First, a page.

Saying a final goodbye to a dear friend

By Steve Paikin - Published on March 29, 2018
Caren McCraken
Caren McCracken ended her own life Wednesday after a battle with cancer. (Steve Paikin)

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​I saw my friend Cynthia Mulligan from CityNews yesterday at this year’s Ontario budget lockup, where hundreds of journalists, barred from using their cellphones or the internet, gathered to pore over the 2018 document.

“How many is this for you?” I asked her.

“Five, I think,” she replied. “How about you? Thirty?”

I paused and thought about it for a moment. Truth be told, I can’t remember anymore. “Sounds about right,” I said. Then we laughed and got back to reading our budget documents.

While I can’t say how many lockups I’ve attended, I can say without reservation that yesterday’s will go down as the most memorable — and not because of anything on the province’s balance sheet. As I looked over the budget, one of my family’s best friends ended her life. And while I enjoy the annual budget lockup ritual as much as the next journalist, I couldn’t help but think that this year, I shouldn’t have been in there.

Let me tell you about Caren McCracken (yes, Caren was unique and so was the way she spelled her name). She was simply one of the loveliest people I have ever known. She was tall and athletic, and as long as I knew her (about 15 years), she got up before 5 a.m. every day and ran six kilometres around the neighbourhood with her dog, Wilson. (Actually, now that I think about it, she did that with her two previous dogs as well.)

a mother and son posing for cameraShe married her Western University sweetheart, Gary, whom she met at a social event. She knew right away that they were going to be together forever. Both Caren and Gary were on track to have successful careers in the financial-services industry. (Caren ended up at TD Bank, and Gary started his own executive search firm). They eventually married, after which life — as it so often does —handed them a challenge. Tests showed that Caren’s baby would be born with Down syndrome. Caren didn’t care. She stopped worrying about her career trajectory. Mike McCracken would be her new project in life, and she dove into it with ferocious enthusiasm. She wanted her son to be all he could be, recognizing that, while he was “high-functioning,” Mike would need supervision his entire life. He would also be the McCrackens’ only child.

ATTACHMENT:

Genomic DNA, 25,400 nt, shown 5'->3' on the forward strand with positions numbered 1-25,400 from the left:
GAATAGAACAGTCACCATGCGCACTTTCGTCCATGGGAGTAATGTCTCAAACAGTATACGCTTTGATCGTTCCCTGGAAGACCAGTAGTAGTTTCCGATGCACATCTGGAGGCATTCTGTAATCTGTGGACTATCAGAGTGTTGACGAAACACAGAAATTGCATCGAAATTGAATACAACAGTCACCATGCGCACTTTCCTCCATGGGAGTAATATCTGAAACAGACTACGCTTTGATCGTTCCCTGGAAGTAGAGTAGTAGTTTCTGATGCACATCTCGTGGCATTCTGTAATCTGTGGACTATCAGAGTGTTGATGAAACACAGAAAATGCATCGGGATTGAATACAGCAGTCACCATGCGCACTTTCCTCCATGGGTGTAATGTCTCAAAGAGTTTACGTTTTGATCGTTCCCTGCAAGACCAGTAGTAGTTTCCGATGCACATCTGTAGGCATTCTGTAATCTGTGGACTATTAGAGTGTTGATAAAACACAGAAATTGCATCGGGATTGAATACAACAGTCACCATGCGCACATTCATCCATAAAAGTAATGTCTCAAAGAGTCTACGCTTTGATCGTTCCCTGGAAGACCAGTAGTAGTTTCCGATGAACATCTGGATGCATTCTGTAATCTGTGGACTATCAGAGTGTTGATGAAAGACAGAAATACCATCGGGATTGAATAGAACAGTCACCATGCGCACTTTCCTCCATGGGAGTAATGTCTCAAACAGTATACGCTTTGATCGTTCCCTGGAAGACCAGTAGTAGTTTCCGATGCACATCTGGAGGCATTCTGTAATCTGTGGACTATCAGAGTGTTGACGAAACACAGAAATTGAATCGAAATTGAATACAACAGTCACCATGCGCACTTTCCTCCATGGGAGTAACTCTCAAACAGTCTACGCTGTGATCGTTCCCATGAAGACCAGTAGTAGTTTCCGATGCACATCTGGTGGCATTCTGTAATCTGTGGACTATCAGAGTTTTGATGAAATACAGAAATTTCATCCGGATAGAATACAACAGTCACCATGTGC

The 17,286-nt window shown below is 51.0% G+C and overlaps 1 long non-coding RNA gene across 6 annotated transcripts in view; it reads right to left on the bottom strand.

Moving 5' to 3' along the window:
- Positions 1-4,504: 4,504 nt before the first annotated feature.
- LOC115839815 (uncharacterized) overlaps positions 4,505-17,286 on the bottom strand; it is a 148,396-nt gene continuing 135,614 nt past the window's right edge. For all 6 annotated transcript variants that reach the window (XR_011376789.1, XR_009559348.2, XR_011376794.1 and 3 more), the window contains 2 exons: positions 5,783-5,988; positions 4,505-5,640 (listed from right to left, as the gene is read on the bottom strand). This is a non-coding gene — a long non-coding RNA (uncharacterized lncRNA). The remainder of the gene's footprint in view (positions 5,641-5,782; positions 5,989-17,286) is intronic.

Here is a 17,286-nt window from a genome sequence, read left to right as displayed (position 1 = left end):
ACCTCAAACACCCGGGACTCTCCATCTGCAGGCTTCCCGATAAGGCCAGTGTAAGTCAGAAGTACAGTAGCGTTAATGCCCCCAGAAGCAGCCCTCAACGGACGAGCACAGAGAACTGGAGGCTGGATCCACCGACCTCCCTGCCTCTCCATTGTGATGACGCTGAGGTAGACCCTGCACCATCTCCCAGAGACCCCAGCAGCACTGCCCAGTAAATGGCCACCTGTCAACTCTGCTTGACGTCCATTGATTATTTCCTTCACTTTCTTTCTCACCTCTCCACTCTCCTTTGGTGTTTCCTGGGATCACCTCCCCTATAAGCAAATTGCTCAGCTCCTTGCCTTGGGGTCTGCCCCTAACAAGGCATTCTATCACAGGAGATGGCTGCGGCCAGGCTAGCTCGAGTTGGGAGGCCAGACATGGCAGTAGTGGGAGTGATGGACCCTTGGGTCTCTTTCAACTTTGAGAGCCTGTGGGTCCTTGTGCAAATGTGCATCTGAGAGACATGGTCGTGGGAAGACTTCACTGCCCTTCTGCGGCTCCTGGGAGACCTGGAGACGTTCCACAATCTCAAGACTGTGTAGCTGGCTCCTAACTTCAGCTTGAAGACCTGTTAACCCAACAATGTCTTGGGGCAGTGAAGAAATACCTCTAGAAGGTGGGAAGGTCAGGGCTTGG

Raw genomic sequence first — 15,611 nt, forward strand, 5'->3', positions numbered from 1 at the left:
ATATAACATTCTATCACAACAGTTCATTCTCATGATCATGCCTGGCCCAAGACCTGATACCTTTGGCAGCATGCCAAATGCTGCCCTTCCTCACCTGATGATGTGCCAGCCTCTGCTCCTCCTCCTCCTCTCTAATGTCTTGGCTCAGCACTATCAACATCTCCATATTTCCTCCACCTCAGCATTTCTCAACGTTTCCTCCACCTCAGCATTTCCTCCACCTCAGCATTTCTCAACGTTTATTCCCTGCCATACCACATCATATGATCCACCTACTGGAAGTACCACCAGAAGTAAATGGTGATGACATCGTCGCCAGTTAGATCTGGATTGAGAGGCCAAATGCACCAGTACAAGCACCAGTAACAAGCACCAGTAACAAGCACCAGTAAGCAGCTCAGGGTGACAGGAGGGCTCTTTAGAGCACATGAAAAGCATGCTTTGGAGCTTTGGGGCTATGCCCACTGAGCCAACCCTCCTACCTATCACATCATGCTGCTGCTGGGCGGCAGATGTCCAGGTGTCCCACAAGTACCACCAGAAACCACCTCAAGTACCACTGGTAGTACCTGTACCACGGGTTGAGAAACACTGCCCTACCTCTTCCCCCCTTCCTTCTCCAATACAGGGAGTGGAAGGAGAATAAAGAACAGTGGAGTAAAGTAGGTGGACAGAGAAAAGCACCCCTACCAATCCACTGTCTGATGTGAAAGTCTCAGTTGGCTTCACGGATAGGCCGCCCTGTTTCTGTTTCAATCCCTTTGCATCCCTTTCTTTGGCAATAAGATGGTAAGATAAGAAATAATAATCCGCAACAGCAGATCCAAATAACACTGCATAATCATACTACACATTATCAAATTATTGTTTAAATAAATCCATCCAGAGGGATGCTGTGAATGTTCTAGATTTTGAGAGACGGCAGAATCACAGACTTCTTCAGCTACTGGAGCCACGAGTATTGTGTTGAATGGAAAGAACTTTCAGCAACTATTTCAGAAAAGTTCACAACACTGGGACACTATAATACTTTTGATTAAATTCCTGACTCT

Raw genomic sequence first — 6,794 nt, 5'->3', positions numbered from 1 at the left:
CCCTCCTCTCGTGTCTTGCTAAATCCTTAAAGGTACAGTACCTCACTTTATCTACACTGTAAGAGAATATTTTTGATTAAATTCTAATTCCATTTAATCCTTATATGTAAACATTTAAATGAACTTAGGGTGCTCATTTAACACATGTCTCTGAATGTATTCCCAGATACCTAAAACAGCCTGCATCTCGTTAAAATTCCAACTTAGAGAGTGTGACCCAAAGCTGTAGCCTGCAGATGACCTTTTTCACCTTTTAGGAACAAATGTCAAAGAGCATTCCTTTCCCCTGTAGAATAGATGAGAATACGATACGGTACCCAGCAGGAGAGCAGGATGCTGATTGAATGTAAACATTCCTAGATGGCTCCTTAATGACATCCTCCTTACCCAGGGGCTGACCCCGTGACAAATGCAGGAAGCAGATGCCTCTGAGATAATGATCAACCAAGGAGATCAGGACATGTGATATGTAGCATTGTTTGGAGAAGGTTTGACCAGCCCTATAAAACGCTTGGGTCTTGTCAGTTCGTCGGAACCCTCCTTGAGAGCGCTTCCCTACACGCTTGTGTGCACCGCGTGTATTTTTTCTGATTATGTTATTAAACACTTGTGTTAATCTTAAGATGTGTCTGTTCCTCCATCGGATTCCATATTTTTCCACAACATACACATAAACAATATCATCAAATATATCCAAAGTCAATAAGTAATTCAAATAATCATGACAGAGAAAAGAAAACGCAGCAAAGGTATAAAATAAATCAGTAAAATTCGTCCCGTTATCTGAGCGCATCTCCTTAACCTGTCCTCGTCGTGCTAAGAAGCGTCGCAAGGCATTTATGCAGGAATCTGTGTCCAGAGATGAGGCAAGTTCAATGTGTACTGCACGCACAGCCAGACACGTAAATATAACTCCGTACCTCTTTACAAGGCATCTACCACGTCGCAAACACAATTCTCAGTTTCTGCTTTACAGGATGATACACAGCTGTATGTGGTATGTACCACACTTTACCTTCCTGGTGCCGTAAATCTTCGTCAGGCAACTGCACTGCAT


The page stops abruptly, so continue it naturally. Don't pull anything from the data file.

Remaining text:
And you never met a sweeter kid than Mike — truly. I’ve never seen Mike, now 27, lose his temper. I’ve never seen him say a negative thing about anything or anyone. I’ve never seen him be anything other than cheerful and polite — that’s Caren’s influence to a T. He’s got a job at a health club, where, without doubt, he’s the most reliable employee in the place.

Our family first met the McCrackens in a quintessentially Canadian way. It was a snowy night, and we’d just moved into a new neighbourhood. Gary walked down the street, shovel in hand, to welcome his new neighbours, and asked whether we needed a hand shovelling. We started as neighbours. We became so much more.

Over the years, we discovered that we weren’t much into raucous New Year’s Eve partying, so we took turns coming to each others’ homes to ring in the new year. Every year, Gary would put together a list of dozens of questions — prompts for predictions of what might happen in the coming months (who will win the Stanley Cup? Who will be premier this time next year?). Then he’d hold the ballots until the following year, when we’d review our responses and mercilessly tease each other about how stupid some of them had been. It was so much fun that my parents even participated over the phone from Florida. Whichever kids happened to be in town would join us, too. Bragging rights were at stake.